The Pittsburgh Steelers’ season ended a few weeks earlier that they had planned it to, but now that their 2015 campaign has drawn to a conclusion, it’s time to wrap things up and take stock of where they are and how they got there. Part of that process involves holding player exit meetings at the conclusion of each season.
Of course, we’re not privy to the specifics that go on in each of these meetings between head coach and player, and whomever else might be involved in any particular discussion, but if we were conducting them, it might go something like this.
Player: Cody Wallace
Position: Interior OL (Center)
Experience: 6 Years
Though technically having accrued just six years of experience, half of which have come with the Steelers over the course of the past three seasons, interior offensive lineman Cody Wallace was actually a fourth-round draft pick of the 49ers back in 2008. He lost two accrued seasons having been primarily a practice squad player earlier in his career.
In fact, Wallace had hardly been a meaningful contributor of any sort before coming to Pittsburgh. He was only active for nine games from 2008 to 2012, with eight of them coming in 2012, the year before the Steelers signed him, with his one-year stint in Tampa Bay. During that time, he logged under 20 snaps.
Since coming to Pittsburgh, however, he has played roughly 1500 snaps, most of which have come this season, during which he played every meaningful snap outside of two kneel downs in one game. During the regular season, he has made 22 starts over the past three years.
Not be design, of course, but only out of necessity due to injury. 20 of those starts have stemmed from season-ending injuries suffered by center Maurkice Pouncey, 16 of which came this season. Pouncey suffered a leg injury during the preseason, and the Steelers had to make do with Wallace all year.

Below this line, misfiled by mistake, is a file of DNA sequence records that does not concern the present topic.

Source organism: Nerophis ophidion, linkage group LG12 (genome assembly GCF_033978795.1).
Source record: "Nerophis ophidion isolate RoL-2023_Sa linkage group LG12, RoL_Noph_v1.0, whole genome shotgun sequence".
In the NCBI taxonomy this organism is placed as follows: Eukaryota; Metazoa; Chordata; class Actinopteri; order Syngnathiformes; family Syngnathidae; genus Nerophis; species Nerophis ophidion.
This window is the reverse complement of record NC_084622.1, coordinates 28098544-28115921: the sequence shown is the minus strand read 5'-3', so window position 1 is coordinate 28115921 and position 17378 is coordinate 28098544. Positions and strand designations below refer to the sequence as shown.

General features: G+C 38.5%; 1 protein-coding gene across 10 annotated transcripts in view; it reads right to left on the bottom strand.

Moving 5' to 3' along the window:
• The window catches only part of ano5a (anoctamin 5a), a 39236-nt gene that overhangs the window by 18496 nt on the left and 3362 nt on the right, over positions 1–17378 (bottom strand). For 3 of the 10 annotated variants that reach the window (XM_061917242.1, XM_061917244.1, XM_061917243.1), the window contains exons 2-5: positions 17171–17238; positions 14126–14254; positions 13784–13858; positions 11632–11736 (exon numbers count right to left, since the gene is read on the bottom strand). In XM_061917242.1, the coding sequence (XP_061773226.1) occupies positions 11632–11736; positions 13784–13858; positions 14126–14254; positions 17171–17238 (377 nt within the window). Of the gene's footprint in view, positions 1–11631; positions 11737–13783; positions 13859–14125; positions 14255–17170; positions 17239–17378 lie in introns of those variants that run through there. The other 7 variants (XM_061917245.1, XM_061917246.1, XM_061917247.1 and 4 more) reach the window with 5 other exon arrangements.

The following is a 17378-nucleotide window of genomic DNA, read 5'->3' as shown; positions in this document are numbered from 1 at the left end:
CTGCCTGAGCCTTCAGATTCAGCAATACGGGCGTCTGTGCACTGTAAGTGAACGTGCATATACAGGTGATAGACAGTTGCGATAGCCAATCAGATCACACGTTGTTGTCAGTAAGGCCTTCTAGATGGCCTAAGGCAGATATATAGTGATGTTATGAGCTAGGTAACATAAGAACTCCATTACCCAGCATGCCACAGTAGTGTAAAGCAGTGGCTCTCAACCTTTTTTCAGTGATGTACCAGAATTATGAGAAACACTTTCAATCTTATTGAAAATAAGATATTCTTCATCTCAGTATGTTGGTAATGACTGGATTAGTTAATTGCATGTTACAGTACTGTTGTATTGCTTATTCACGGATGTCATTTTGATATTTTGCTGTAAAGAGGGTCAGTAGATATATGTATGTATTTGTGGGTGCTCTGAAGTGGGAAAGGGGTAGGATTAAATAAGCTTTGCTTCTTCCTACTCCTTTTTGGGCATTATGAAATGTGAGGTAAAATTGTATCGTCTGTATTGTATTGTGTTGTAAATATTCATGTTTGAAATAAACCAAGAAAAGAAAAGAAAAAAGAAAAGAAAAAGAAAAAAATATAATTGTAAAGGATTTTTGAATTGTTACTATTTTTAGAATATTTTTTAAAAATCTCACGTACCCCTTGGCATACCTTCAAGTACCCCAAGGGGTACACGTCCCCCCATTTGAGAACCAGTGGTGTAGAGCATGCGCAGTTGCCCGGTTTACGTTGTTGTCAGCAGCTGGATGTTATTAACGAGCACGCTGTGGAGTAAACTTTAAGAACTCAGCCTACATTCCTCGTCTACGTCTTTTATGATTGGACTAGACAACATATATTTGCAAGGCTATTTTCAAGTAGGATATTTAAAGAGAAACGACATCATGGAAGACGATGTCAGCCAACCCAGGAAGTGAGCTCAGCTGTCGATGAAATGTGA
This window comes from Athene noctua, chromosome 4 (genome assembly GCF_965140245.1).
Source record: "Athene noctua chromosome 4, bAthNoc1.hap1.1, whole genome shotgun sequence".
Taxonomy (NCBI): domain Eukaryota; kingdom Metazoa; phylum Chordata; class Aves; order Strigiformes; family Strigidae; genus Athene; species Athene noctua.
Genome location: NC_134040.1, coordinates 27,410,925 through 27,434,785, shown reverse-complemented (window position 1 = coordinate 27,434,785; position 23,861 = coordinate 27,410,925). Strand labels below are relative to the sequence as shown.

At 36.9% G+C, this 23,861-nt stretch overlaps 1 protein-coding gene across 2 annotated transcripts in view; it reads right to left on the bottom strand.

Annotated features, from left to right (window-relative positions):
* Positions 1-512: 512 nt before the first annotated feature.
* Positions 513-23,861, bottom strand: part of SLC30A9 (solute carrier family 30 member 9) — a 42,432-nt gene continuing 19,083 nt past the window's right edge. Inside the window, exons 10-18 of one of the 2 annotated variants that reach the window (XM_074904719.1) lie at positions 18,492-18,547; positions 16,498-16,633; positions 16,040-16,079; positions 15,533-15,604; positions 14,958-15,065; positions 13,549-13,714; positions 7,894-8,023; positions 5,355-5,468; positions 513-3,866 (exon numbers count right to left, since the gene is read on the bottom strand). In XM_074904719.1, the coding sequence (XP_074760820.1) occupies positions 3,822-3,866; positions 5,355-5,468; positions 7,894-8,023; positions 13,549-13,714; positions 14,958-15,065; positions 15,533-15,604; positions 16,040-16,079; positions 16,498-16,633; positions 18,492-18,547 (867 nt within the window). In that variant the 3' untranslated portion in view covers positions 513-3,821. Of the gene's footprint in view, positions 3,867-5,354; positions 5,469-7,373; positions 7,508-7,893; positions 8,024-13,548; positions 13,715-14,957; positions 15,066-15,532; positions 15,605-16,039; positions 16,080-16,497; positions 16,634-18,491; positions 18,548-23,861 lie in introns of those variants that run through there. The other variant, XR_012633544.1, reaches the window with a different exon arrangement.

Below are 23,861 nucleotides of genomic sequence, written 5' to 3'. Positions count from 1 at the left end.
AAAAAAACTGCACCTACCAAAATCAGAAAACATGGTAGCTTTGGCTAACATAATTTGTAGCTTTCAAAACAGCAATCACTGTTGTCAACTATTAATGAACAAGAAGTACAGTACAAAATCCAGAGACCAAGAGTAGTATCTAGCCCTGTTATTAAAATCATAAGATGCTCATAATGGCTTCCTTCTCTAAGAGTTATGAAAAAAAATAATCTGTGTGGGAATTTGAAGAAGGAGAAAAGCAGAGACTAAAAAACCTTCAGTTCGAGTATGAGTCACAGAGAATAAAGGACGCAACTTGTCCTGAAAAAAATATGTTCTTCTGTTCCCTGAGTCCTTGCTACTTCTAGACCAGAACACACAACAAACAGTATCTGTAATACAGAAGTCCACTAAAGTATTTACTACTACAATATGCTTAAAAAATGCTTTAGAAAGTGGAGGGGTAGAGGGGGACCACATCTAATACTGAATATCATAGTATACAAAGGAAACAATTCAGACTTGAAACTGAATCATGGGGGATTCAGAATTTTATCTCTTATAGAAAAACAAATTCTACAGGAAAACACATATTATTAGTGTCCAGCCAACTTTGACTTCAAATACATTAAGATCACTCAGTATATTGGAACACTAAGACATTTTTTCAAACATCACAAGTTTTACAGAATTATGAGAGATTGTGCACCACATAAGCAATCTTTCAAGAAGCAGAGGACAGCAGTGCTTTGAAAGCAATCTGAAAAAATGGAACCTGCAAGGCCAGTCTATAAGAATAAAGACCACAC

All things considered, it should be said that he did an adequate job relative to expectations; however, I would add that he possesses a fan base stemming from his tenacity and underdog status that tends to inflate his actual performance.
The truth is that through much of the season, the offensive line performed well in spite of Wallace, mitigating the mistakes that he made in blitz recognition, or the times that he was beaten up the middle in the running game, resulting in a tackle for loss.
The veteran journeyman certainly improved as the season progressed, and, when tasked without any trickery up the middle in pass protection, he did well, but the only accurate description of his season could be ‘adequate’.
What was certainly below the line was his discipline, however, racking up double-digit penalties over the course of the season, leading all interior offensive linemen in that category, including a fair helping of both pre- and post-snap penalties.
Wallace is a very likable player—when he plays for your team—because of his blue-collar nature and his physicality, which are obvious attractors for an offensive lineman. But he still is what he is, which is a backup lineman who can fill in as a starter—at a deficit—if necessary. Make no mistake, the Steelers will not be moving Pouncey to guard any time soon.